PAGE 115

Figure4-1.Relationshipbetweenthedirectandindirectme thodsforsolvinganoptimal controlproblem.Intheindirectmethod,theproblemisrst optimizedthroughthe calculusofvariations,leadingtoasetofconditionswhich canthenbediscretizedand solved.Inthedirectmethod,theproblemisrstdiscretize dandtranscribedtoanNLP, thenitisoptimizedbysolvingtheKKTsystem.Thetwosystem sareequivalentonly whenthecostateiscontinuousinthesolutiondomain. 115

PAGE 116

CHAPTER5 COSTATEESTIMATIONFORSTATECONSTRAINEDPROBLEMS AswasshowninChapter 4 ,previousresearchhassuccessfullyderiveda high-accuracyestimateofthecostateusingcollocationat theLegendre-Gaussand Legendre-Gauss-Radaupointsforthecaseofaproblemwithn oactivestateinequality pathconstraints.However,Ref.[ 1 ]showedthatinthecasewhenthecostateis discontinuous(asisthecaseinthepresenceofactivestate inequalitypathconstraints), thispreviouslyderivedcostateestimateleadstoasetofr st-orderoptimalityconditions oftheNLPthatarenotequivalenttothediscreteformofthev ariationaloptimality conditions.Thisnon-equivalenceleadstoaninaccurateap proximationofthecostate.In ordertorectifythisinacuracy,inthischapteramethodfor estimatingthecostateofstate inequalitypathconstrainedoptimalcontrolproblemsusin gcollocationatLGandLGR pointsisdevelopedusingthemethodof indirectadjoiningwithcontinuousmultipliers Themethodofindirectadjoiningwithcontinuousmultiplie rswaschosento developacostateestimateoverthedirectandindirectadjo iningmethodsfortwo reasons.First,themethodofindirectadjoiningrequiresa modicationoftheoriginal problemformulationthroughindex-reductionofthediffer ential-algebraicequations.The reformulationoftheproblemmustbedoneanalytically,and requirespriorknowledge ofthesolutionstructure.Thus,whenusinganautomatedsol utionprocess(suchas ameshrenementtechnique),thisproceduremightbecumber sometoimplement. Second,boththemethodsofindirectanddirectadjoiningre sultinadiscontinuous costate.Becausediscontinuitiesaredifculttoapproxim atenumerically,boththese methodsmayyieldlargeerrorsinthecostateestimateifthe locationofthediscontinuity isnotexact.Thus,becausethemethodofindirectadjoining withcontinuousmultipliers yieldsacontinuouscostate,itoffersanadvantageoverthe methodsofdirectand indirectadjoiningwhichapproximateadiscontinuouscost ate. 116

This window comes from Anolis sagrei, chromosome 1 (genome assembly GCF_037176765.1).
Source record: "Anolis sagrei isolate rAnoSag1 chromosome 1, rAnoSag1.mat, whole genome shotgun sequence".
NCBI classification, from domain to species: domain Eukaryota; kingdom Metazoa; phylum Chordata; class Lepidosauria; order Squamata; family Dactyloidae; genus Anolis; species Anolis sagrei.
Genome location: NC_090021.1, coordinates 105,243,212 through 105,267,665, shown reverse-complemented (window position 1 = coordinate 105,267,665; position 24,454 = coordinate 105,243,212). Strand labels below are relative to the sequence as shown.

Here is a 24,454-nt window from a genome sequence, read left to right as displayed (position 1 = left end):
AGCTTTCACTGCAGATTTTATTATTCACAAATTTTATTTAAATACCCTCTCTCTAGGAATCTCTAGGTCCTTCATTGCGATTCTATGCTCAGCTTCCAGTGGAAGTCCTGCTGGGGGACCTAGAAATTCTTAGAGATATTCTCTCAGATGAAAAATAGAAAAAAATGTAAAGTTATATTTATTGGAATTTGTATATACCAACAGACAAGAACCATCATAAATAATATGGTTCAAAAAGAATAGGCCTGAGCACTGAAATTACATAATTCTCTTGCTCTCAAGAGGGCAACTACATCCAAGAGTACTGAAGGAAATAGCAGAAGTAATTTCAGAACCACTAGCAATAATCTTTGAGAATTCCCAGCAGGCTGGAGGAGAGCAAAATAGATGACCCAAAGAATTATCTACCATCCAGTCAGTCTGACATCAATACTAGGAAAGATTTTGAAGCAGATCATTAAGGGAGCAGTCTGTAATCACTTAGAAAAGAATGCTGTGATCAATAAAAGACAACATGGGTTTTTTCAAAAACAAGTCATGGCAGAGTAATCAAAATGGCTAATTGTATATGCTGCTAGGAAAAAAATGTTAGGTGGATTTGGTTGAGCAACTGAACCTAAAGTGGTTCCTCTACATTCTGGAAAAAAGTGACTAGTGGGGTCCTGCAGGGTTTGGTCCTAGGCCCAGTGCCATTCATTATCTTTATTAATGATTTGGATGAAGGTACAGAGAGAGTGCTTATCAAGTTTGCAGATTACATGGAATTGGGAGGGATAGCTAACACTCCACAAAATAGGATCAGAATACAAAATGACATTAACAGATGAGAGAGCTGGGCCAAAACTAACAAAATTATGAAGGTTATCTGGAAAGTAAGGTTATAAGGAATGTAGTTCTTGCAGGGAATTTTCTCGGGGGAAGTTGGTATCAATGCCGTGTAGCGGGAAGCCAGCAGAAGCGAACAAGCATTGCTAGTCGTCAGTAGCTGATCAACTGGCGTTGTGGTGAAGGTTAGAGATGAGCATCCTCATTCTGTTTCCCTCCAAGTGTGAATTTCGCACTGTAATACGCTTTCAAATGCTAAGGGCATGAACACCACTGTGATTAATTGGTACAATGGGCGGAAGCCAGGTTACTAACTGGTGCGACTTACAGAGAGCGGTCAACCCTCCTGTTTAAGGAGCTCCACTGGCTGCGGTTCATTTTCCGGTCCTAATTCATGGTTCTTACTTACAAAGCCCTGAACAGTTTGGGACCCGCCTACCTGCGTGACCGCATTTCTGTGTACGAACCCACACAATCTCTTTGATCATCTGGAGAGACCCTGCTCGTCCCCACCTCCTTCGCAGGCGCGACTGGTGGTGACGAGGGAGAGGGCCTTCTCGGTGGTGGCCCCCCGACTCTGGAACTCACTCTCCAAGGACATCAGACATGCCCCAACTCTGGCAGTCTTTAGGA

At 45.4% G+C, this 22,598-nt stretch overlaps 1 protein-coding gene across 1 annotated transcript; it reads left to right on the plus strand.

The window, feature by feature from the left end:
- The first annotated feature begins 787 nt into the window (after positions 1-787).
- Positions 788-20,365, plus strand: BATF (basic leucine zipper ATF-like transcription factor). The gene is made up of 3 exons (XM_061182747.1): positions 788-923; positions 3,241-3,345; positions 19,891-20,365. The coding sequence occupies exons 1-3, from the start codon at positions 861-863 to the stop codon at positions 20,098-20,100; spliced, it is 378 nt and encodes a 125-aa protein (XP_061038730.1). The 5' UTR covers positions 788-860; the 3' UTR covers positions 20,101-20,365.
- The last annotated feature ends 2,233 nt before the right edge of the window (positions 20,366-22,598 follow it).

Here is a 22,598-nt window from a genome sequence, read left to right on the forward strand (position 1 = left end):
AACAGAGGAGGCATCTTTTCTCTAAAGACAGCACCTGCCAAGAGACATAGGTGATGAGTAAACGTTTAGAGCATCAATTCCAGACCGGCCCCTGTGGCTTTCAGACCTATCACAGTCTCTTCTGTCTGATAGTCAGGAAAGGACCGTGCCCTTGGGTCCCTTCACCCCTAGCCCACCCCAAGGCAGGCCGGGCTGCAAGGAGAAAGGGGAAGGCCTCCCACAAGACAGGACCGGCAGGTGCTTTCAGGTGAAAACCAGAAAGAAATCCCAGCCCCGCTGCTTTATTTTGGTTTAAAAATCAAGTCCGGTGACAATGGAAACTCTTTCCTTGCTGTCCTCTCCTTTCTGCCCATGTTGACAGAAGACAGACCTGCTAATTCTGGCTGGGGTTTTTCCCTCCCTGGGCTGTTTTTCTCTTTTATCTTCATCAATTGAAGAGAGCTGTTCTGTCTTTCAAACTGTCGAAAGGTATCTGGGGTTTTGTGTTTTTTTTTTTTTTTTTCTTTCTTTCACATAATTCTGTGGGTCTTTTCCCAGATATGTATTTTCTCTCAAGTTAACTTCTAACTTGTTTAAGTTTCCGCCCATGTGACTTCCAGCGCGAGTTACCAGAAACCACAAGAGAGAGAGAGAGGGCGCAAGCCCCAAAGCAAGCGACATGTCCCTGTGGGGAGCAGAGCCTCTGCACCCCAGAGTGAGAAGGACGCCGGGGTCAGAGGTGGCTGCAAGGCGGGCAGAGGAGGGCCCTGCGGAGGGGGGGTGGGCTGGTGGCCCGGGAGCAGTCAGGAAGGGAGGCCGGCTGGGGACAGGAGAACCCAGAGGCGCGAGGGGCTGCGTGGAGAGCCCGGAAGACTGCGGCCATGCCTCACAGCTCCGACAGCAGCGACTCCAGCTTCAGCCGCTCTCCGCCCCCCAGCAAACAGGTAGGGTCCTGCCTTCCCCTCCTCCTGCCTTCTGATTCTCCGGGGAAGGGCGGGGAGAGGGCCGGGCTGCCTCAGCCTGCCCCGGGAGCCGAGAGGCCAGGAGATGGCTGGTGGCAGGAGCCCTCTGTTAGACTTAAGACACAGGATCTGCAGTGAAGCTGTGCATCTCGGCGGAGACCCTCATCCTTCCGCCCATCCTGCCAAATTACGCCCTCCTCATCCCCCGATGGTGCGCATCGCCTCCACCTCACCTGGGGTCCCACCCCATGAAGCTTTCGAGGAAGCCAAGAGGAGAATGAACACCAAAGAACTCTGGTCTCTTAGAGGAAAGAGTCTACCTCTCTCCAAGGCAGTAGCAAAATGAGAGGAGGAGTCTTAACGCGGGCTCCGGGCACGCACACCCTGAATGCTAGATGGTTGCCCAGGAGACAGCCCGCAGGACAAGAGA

PAGE 117